Tiny elephant shrew rediscovered in Africa after 50 years. A little-known mammal related to an elephant but as small as a mouse has been rediscovered in Africa after 50 years of obscurity. The creature was found alive and well in Djibouti, a country in the Horn of Africa, during a scientific expedition.

Newly published research, carried out by staff at BTO Scotland, has investigated the response to wintering waterbirds to drones, and shown that they can be easily scared into flight by drone use. Findings show behavioural responses of non-breeding waterbirds to drone approach are associated with flock size and habitat. You can read the results here.

This Week in Biodiversity News – 17th August

The government announced it will allow England’s first wild breeding population of beavers to remain in Devon. After five years of groundbreaking work by Devon Wildlife Trust, they celebrate their success story. 

In an analysis for Mongabay, agroforestry expert Patrick Worms suggests that while news reports show forests burning in many places, trees are in fact retaking busily vast swaths of farmland globally through agroforestry. 

A butterfly once extinct in the UK has been reintroduced to another part of the Gloucestershire countryside. The successful breeding means it is the first time in 150 years the large blue butterfly – the largest and rarest of all nine British blue butterflies – has been recorded at Minchinhampton and Rodborough Commons.

Bird Photographer of the Year 2020 – in pictures. The Bird Photographer of the Year 2020 received more than 15,000 entries. Take a look at a selection of photos from the winners here.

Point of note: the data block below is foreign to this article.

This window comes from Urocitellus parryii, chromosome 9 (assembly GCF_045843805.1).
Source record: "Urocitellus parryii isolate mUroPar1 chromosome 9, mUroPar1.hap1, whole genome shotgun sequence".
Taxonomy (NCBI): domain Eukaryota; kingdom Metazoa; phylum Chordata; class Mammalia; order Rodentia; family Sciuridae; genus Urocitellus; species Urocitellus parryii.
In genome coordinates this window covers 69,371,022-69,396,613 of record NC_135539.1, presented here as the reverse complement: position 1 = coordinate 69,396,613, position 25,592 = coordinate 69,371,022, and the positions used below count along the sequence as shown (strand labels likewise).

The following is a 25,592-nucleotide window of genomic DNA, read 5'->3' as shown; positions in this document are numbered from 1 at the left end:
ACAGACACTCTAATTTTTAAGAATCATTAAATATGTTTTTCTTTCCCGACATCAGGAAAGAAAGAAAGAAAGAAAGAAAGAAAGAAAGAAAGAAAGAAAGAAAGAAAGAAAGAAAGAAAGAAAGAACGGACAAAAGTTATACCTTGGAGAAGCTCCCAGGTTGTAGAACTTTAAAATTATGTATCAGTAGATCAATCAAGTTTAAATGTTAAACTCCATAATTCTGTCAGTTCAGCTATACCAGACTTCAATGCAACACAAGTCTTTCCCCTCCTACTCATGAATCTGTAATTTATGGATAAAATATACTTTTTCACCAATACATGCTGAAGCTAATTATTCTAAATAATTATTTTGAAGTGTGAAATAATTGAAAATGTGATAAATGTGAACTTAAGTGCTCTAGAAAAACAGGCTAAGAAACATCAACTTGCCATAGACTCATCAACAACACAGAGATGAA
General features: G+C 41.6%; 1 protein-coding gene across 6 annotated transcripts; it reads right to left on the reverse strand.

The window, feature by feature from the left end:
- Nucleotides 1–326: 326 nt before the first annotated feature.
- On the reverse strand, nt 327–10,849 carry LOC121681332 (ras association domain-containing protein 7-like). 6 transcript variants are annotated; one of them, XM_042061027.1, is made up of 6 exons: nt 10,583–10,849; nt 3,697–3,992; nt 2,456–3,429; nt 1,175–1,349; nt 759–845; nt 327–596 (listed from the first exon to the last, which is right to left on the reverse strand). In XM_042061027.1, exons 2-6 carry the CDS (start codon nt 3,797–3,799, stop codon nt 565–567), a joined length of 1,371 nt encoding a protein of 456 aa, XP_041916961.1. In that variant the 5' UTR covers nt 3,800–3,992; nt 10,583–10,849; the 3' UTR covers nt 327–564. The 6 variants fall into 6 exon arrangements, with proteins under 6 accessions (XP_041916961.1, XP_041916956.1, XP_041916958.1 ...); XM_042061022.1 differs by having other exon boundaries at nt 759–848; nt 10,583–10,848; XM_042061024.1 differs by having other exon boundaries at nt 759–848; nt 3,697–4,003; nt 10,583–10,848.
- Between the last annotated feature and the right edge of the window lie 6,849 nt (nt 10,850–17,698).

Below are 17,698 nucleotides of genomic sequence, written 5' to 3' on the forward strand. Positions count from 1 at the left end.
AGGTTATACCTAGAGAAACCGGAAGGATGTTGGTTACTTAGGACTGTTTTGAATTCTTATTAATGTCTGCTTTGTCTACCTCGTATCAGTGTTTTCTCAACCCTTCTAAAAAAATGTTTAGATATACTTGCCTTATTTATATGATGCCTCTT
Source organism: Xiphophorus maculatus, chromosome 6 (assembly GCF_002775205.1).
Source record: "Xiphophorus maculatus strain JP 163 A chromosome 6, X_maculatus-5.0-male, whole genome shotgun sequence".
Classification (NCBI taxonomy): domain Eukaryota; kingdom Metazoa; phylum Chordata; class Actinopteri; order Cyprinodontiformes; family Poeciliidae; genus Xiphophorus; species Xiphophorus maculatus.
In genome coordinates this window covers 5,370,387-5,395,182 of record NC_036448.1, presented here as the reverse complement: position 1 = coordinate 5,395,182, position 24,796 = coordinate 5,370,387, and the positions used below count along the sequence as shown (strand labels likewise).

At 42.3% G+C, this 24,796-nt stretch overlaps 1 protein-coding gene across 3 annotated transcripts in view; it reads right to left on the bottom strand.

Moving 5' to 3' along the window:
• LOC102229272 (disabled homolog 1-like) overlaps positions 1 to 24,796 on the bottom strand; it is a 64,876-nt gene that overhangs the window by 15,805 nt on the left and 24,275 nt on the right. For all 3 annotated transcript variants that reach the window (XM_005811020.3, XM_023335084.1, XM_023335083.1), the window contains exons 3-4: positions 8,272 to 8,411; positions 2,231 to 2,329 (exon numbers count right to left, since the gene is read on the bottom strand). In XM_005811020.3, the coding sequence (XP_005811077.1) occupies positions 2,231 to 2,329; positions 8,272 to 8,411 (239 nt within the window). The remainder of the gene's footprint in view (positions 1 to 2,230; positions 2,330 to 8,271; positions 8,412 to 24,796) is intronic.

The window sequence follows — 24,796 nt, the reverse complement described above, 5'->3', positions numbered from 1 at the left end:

Experts and volunteers scramble to save Mauritius’s wildlife after oil spill. International experts and thousands of local volunteers were making frantic efforts on Sunday to protect Mauritius’s pristine beaches and rich marine wildlife after hundreds of tonnes of oil was dumped into the sea by a Japanese carrier in what some scientists called the country’s worst ecological disaster.

This Week in Biodiversity News – 3rd August

Small Crustacean can fragment microplastics in four days, study finds. Environmental scientists at University College Cork (UCC) Ireland studying the 2cm-long amphipod Grammarus duebeni unexpectedly found that microplastic beads are fragmented incredibly quickly into nanoplastics. The finding is significant as harmful effects of plastic might increase as particle size decreases. 

New native Hawaiian land snail species discovered, first in 60 years. Pacific island land snails are among the world’s most imperilled wildlife, with more recorded extinctions since 1600 than any other group of animals. Scientists  have now discovered a new native land snail species, sounding a rare, hopeful note in a story rife with extinction.

Quarter of UK mammals ‘under threat’ according to the first Red List of UK mammals – a comprehensive review of the status of species, including wildcats, red squirrels and hedgehogs. 

‘Plan bee’ for cities: new report sows seeds for insect-friendly urban areas. Research published by the scientific journal Plos One suggests that urban gardens, parks and roadside verges play a vital role in boosting bee and other pollinator numbers thanks to their diversity of blooming plants and absence of pesticides.

This Week in Biodiversity News – 13th July

First signs of success in bid to reintroduce pine martens to England. The first pine martens to be reintroduced to England have had kits, marking a milestone in efforts to boost their recovery, conservationists said. Conservationists say at least three females have produced offspring in the Forest of Dean. 

Growing evidence suggests that native bees are also facing a novel pandemic. Researchers at CU Boulder have found there is growing evidence that another “pandemic,” as they call it, has been infecting bees around the world for the past two decades and is spreading: a fungal pathogen known as Nosema.

Rare Gunther’s toad sighting highlights farms as biodiversity hotspots. The sighting of the rare Gunther’s toad in the rock pools of farmlands in Anantapur district in Andhra Pradesh puts the focus on the presence of diverse species in farmlands. Experts say it is time that these lands are seen as systems that contribute to ecology rather than just areas for food production.